Do You Make These Mistakes in Candid Photography? | Light Stalking

Do You Make These Mistakes in Candid Photography?

Candid photography is one of the best ways to capture people in an environment that they feel comfortable in and these photos are generally the ones that will rehash old memories when looked back upon.  There are a few mistakes though that could kill the image, this tutorial will help point out what not to do.

Don't forget your camera at home.  Candid shots in-the-moment, you never know when that moment will happen, so always be prepared!

Turn the flash off!  You may be able to get away with the first shot but each and every one after that people will be aware you're around.  The flash isn't so bad if you're looking to capture candid shots during a wedding reception, but if your goal is candid street portraits you don't want anyone to know you're shooting.

Photo by Charisse Kenion

The subject isn't always the main focus of a candid shot.  Don't be afraid to zoom in and crop some of the forehead off or shoot at an odd angle.  Take into consideration how the person is currently in the environment and try to either include that into the composition or completely isolate it.

Get down on one knee.  The perspective from three feet is significantly different from your standing eye level and provides more intimate photos.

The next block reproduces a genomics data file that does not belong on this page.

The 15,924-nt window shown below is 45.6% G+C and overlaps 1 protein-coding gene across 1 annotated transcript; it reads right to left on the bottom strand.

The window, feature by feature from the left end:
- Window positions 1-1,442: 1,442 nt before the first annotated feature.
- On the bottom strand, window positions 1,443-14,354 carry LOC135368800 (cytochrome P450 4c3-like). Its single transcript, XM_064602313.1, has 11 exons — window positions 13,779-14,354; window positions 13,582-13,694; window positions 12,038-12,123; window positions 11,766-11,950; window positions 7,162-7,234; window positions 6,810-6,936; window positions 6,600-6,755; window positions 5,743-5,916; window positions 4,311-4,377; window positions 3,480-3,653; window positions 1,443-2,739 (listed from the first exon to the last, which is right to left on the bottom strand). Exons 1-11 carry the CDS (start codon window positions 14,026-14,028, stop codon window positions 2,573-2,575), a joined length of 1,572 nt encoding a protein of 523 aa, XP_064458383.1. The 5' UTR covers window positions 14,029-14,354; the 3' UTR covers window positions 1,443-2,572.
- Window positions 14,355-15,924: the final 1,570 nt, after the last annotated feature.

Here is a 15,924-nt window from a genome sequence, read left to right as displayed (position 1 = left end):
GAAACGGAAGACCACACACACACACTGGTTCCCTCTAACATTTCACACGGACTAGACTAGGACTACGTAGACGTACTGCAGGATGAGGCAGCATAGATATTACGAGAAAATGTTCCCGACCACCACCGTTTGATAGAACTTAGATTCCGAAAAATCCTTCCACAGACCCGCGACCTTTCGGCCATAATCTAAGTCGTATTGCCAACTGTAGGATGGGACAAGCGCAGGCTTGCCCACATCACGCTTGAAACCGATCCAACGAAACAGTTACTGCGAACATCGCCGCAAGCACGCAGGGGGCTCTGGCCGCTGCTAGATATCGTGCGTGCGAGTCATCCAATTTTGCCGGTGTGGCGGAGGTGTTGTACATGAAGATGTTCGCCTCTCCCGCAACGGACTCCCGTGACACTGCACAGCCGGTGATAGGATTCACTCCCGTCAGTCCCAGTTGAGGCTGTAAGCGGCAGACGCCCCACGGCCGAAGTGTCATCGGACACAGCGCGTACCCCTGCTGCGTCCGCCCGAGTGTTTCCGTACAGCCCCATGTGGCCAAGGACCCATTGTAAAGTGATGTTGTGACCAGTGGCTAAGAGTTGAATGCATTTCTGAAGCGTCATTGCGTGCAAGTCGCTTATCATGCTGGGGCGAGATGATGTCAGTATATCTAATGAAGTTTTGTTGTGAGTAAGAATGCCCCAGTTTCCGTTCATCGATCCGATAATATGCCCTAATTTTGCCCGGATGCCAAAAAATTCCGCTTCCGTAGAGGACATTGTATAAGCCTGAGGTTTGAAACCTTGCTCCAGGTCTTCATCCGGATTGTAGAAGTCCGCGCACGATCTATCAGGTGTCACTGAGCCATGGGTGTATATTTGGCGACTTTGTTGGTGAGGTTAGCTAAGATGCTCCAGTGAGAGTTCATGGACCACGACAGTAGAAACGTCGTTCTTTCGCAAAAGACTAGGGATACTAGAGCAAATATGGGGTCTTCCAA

Blend in, don't stand out.  The key to candid photography is to capture people in un-posed, natural situations, laughing, crying, enjoying moments of their lives.  If you're dressed in loud colors or in the middle of a conversation you could be missing out on something fun or important happening.

Have patience.  If you're in a rush or impatient for a shot you could miss out on the best situation to take photos.  Candid photography isn't staged, it's the exact opposite, therefor you must flow and work within the scenario you are created and not try to dictate what happens.

Photo by Michael LaRosa

Don't ever ask someone to re-do a pose, laugh, hug or other gesture because you missed it.  If you missed the shot, take a breath and relax, another will happen, but don't force people to re-do anything.

Don't miss the story.  Photography is commonly called painting with light but it's also all about telling a story.  Before you even put the camera up to your face take a few moments to evaluate the entire area you're shooting in or walking through.  See what the flow of people is, determine if you should be stationary in one spot capturing people passing by or if you should actively mingle within a crowd.  Look for moments between two or more people and how they interact and frame your shot to capture this engagement between the subjects.

Forget about being selective when shooting.  Digital photography means the cost per shot is near non existent, unlike film where every frame on every roll cost money.  Because the difference between a great candid and a miserable one could be only seconds apart, over-shoot candids and weed them out in post-production.  Better to have several similar shots to choose from instead of one almost great shot.

Candid photography is very much like photojournalism, capturing moments of time that are happening, telling your story through still images.  Many shooters struggle with candids at first because of the inability to not control the situation.  Look at shooting candid subjects like the wind, you can't control it, you can only capture what it does, where it does it and with your own vision and angle.

About the author

Mike Panic

is a professional photographer. See his site at Mike Panic Photography.


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